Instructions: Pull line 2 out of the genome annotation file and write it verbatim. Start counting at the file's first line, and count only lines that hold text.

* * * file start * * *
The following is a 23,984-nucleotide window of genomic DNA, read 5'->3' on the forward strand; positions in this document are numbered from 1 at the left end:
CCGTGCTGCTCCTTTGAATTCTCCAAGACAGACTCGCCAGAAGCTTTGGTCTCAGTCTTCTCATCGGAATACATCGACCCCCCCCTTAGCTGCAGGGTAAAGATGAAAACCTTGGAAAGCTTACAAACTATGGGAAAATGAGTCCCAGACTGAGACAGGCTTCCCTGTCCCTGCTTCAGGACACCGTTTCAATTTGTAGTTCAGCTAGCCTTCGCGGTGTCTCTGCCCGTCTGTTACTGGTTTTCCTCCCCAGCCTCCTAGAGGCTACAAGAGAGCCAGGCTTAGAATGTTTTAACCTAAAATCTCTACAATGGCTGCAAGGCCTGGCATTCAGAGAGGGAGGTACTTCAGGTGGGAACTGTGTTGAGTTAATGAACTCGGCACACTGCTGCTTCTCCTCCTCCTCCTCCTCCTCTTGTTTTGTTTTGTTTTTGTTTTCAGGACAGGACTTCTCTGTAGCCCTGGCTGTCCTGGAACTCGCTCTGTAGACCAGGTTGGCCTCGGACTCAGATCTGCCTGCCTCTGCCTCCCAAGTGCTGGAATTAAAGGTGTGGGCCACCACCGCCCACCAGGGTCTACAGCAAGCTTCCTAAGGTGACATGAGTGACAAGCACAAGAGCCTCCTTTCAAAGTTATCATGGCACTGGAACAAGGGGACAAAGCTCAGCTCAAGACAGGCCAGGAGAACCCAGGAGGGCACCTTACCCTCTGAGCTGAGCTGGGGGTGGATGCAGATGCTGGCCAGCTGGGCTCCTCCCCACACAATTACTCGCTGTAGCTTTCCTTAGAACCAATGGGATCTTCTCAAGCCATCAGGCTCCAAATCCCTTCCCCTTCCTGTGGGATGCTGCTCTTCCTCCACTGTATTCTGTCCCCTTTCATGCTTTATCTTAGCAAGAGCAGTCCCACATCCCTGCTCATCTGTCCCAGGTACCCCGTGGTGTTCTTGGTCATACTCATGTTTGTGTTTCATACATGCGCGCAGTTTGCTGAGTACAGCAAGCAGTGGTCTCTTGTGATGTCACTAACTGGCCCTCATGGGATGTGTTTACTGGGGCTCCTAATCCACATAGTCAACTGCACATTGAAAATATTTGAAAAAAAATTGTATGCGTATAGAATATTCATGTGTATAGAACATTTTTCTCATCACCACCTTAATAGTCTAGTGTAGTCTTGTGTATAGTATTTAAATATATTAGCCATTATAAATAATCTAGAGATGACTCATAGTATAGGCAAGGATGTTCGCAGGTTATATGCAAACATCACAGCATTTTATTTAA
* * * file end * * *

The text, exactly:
CCGTGCTGCTCCTTTGAATTCTCCAAGACAGACTCGCCAGAAGCTTTGGTCTCAGTCTTCTCATCGGAATACATCGACCCCCCCCTTAGCTGCAGGGTAAAGATGAAAACCTTGGAAAGCTTACAAACTATGGGAAAATGAGTCCCAGACTGAGACAGGCTTCCCTGTCCCTGCTTCAGGACACCGTTTCAATTTGTAGTTCAGCTAGCCTTCGCGGTGTCTCTGCCCGTCTGTTACTGGTTTTCCTCCCCAGCCTCCTAGAGGCTACAAGAGAGCCAGGCTTAGAATGTTTTAACCTAAAATCTCTACAATGGCTGCAAGGCCTGGCATTCAGAGAGGGAGGTACTTCAGGTGGGAACTGTGTTGAGTTAATGAACTCGGCACACTGCTGCTTCTCCTCCTCCTCCTCCTCCTCTTGTTTTGTTTTGTTTTTGTTTTCAGGACAGGACTTCTCTGTAGCCCTGGCTGTCCTGGAACTCGCTCTGTAGACCAGGTTGGCCTCGGACTCAGATCTGCCTGCCTCTGCCTCCCAAGTGCTGGAATTAAAGGTGTGGGCCACCACCGCCCACCAGGGTCTACAGCAAGCTTCCTAAGGTGACATGAGTGACAAGCACAAGAGCCTCCTTTCAAAGTTATCATGGCACTGGAACAAGGGGACAAAGCTCAGCTCAAGACAGGCCAGGAGAACCCAGGAGGGCACCTTACCCTCTGAGCTGAGCTGGGGGTGGATGCAGATGCTGGCCAGCTGGGCTCCTCCCCACACAATTACTCGCTGTAGCTTTCCTTAGAACCAATGGGATCTTCTCAAGCCATCAGGCTCCAAATCCCTTCCCCTTCCTGTGGGATGCTGCTCTTCCTCCACTGTATTCTGTCCCCTTTCATGCTTTATCTTAGCAAGAGCAGTCCCACATCCCTGCTCATCTGTCCCAGGTACCCCGTGGTGTTCTTGGTCATACTCATGTTTGTGTTTCATACATGCGCGCAGTTTGCTGAGTACAGCAAGCAGTGGTCTCTTGTGATGTCACTAACTGGCCCTCATGGGATGTGTTTACTGGGGCTCCTAATCCACATAGTCAACTGCACATTGAAAATATTTGAAAAAAAATTGTATGCGTATAGAATATTCATGTGTATAGAACATTTTTCTCATCACCACCTTAATAGTCTAGTGTAGTCTTGTGTATAGTATTTAAATATATTAGCCATTATAAATAATCTAGAGATGACTCATAGTATAGGCAAGGATGTTCGCAGGTTATATGCAAACATCACAGCATTTTATTTAA